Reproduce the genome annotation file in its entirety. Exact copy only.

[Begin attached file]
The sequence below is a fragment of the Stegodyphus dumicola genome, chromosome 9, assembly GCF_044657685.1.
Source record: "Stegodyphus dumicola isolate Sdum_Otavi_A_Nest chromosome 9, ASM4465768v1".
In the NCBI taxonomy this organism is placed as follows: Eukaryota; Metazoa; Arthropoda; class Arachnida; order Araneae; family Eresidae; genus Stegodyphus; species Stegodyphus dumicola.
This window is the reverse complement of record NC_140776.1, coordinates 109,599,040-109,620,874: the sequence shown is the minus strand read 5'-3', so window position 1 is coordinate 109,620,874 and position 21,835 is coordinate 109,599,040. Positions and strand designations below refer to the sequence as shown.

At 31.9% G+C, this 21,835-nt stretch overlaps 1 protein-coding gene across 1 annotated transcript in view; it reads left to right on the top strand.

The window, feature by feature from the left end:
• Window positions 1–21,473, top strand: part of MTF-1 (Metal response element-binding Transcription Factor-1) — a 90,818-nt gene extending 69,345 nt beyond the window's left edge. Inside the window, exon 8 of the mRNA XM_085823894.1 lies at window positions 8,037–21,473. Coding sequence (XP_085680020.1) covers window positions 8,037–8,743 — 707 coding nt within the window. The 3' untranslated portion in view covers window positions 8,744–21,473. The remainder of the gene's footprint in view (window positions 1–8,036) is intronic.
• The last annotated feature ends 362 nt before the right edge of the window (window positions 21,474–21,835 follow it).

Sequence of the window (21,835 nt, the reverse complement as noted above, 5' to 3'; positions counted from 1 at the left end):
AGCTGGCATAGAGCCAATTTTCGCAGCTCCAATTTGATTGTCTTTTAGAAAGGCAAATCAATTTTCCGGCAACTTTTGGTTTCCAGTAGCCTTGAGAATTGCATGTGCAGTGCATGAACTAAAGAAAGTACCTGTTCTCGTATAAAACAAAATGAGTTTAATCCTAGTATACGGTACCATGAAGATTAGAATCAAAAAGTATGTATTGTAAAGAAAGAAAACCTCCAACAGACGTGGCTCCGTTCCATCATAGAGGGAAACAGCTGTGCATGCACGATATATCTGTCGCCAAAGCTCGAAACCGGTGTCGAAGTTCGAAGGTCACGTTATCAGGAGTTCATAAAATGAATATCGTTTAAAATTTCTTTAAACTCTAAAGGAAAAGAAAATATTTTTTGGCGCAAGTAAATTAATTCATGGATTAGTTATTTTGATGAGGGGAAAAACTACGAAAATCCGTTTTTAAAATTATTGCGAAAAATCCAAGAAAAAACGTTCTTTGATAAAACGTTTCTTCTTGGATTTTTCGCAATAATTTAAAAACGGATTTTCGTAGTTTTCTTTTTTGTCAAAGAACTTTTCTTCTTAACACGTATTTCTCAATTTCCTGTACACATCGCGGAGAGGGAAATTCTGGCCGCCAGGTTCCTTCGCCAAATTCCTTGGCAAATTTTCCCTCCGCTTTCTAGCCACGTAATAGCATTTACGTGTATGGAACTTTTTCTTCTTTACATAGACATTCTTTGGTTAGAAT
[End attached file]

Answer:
The sequence below is a fragment of the Stegodyphus dumicola genome, chromosome 9, assembly GCF_044657685.1.
Source record: "Stegodyphus dumicola isolate Sdum_Otavi_A_Nest chromosome 9, ASM4465768v1".
In the NCBI taxonomy this organism is placed as follows: Eukaryota; Metazoa; Arthropoda; class Arachnida; order Araneae; family Eresidae; genus Stegodyphus; species Stegodyphus dumicola.
This window is the reverse complement of record NC_140776.1, coordinates 109,599,040-109,620,874: the sequence shown is the minus strand read 5'-3', so window position 1 is coordinate 109,620,874 and position 21,835 is coordinate 109,599,040. Positions and strand designations below refer to the sequence as shown.

At 31.9% G+C, this 21,835-nt stretch overlaps 1 protein-coding gene across 1 annotated transcript in view; it reads left to right on the top strand.

The window, feature by feature from the left end:
• Window positions 1–21,473, top strand: part of MTF-1 (Metal response element-binding Transcription Factor-1) — a 90,818-nt gene extending 69,345 nt beyond the window's left edge. Inside the window, exon 8 of the mRNA XM_085823894.1 lies at window positions 8,037–21,473. Coding sequence (XP_085680020.1) covers window positions 8,037–8,743 — 707 coding nt within the window. The 3' untranslated portion in view covers window positions 8,744–21,473. The remainder of the gene's footprint in view (window positions 1–8,036) is intronic.
• The last annotated feature ends 362 nt before the right edge of the window (window positions 21,474–21,835 follow it).

Sequence of the window (21,835 nt, the reverse complement as noted above, 5' to 3'; positions counted from 1 at the left end):
AGCTGGCATAGAGCCAATTTTCGCAGCTCCAATTTGATTGTCTTTTAGAAAGGCAAATCAATTTTCCGGCAACTTTTGGTTTCCAGTAGCCTTGAGAATTGCATGTGCAGTGCATGAACTAAAGAAAGTACCTGTTCTCGTATAAAACAAAATGAGTTTAATCCTAGTATACGGTACCATGAAGATTAGAATCAAAAAGTATGTATTGTAAAGAAAGAAAACCTCCAACAGACGTGGCTCCGTTCCATCATAGAGGGAAACAGCTGTGCATGCACGATATATCTGTCGCCAAAGCTCGAAACCGGTGTCGAAGTTCGAAGGTCACGTTATCAGGAGTTCATAAAATGAATATCGTTTAAAATTTCTTTAAACTCTAAAGGAAAAGAAAATATTTTTTGGCGCAAGTAAATTAATTCATGGATTAGTTATTTTGATGAGGGGAAAAACTACGAAAATCCGTTTTTAAAATTATTGCGAAAAATCCAAGAAAAAACGTTCTTTGATAAAACGTTTCTTCTTGGATTTTTCGCAATAATTTAAAAACGGATTTTCGTAGTTTTCTTTTTTGTCAAAGAACTTTTCTTCTTAACACGTATTTCTCAATTTCCTGTACACATCGCGGAGAGGGAAATTCTGGCCGCCAGGTTCCTTCGCCAAATTCCTTGGCAAATTTTCCCTCCGCTTTCTAGCCACGTAATAGCATTTACGTGTATGGAACTTTTTCTTCTTTACATAGACATTCTTTGGTTAGAAT